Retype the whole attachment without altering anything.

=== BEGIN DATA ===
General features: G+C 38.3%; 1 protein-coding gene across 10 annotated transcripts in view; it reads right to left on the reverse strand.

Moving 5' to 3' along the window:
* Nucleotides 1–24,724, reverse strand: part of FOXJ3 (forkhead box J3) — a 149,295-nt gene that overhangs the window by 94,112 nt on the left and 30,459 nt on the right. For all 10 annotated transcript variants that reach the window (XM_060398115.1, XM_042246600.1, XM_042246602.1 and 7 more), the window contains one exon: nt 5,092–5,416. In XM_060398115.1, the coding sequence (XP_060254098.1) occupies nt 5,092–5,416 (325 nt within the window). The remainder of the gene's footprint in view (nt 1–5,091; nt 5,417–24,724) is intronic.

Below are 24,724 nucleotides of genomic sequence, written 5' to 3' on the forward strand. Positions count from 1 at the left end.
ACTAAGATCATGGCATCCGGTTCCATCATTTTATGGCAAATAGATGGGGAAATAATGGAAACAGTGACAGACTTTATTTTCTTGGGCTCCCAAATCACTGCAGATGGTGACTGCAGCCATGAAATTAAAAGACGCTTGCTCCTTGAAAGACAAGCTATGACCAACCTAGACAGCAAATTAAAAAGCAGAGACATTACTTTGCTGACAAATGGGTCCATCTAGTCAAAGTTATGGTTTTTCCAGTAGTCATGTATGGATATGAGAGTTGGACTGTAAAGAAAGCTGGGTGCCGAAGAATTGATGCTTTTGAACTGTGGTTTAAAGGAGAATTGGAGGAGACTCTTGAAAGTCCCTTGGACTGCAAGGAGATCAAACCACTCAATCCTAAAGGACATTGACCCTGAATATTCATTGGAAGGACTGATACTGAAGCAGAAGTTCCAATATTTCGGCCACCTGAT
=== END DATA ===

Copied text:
General features: G+C 38.3%; 1 protein-coding gene across 10 annotated transcripts in view; it reads right to left on the reverse strand.

Moving 5' to 3' along the window:
* Nucleotides 1–24,724, reverse strand: part of FOXJ3 (forkhead box J3) — a 149,295-nt gene that overhangs the window by 94,112 nt on the left and 30,459 nt on the right. For all 10 annotated transcript variants that reach the window (XM_060398115.1, XM_042246600.1, XM_042246602.1 and 7 more), the window contains one exon: nt 5,092–5,416. In XM_060398115.1, the coding sequence (XP_060254098.1) occupies nt 5,092–5,416 (325 nt within the window). The remainder of the gene's footprint in view (nt 1–5,091; nt 5,417–24,724) is intronic.

Below are 24,724 nucleotides of genomic sequence, written 5' to 3' on the forward strand. Positions count from 1 at the left end.
ACTAAGATCATGGCATCCGGTTCCATCATTTTATGGCAAATAGATGGGGAAATAATGGAAACAGTGACAGACTTTATTTTCTTGGGCTCCCAAATCACTGCAGATGGTGACTGCAGCCATGAAATTAAAAGACGCTTGCTCCTTGAAAGACAAGCTATGACCAACCTAGACAGCAAATTAAAAAGCAGAGACATTACTTTGCTGACAAATGGGTCCATCTAGTCAAAGTTATGGTTTTTCCAGTAGTCATGTATGGATATGAGAGTTGGACTGTAAAGAAAGCTGGGTGCCGAAGAATTGATGCTTTTGAACTGTGGTTTAAAGGAGAATTGGAGGAGACTCTTGAAAGTCCCTTGGACTGCAAGGAGATCAAACCACTCAATCCTAAAGGACATTGACCCTGAATATTCATTGGAAGGACTGATACTGAAGCAGAAGTTCCAATATTTCGGCCACCTGAT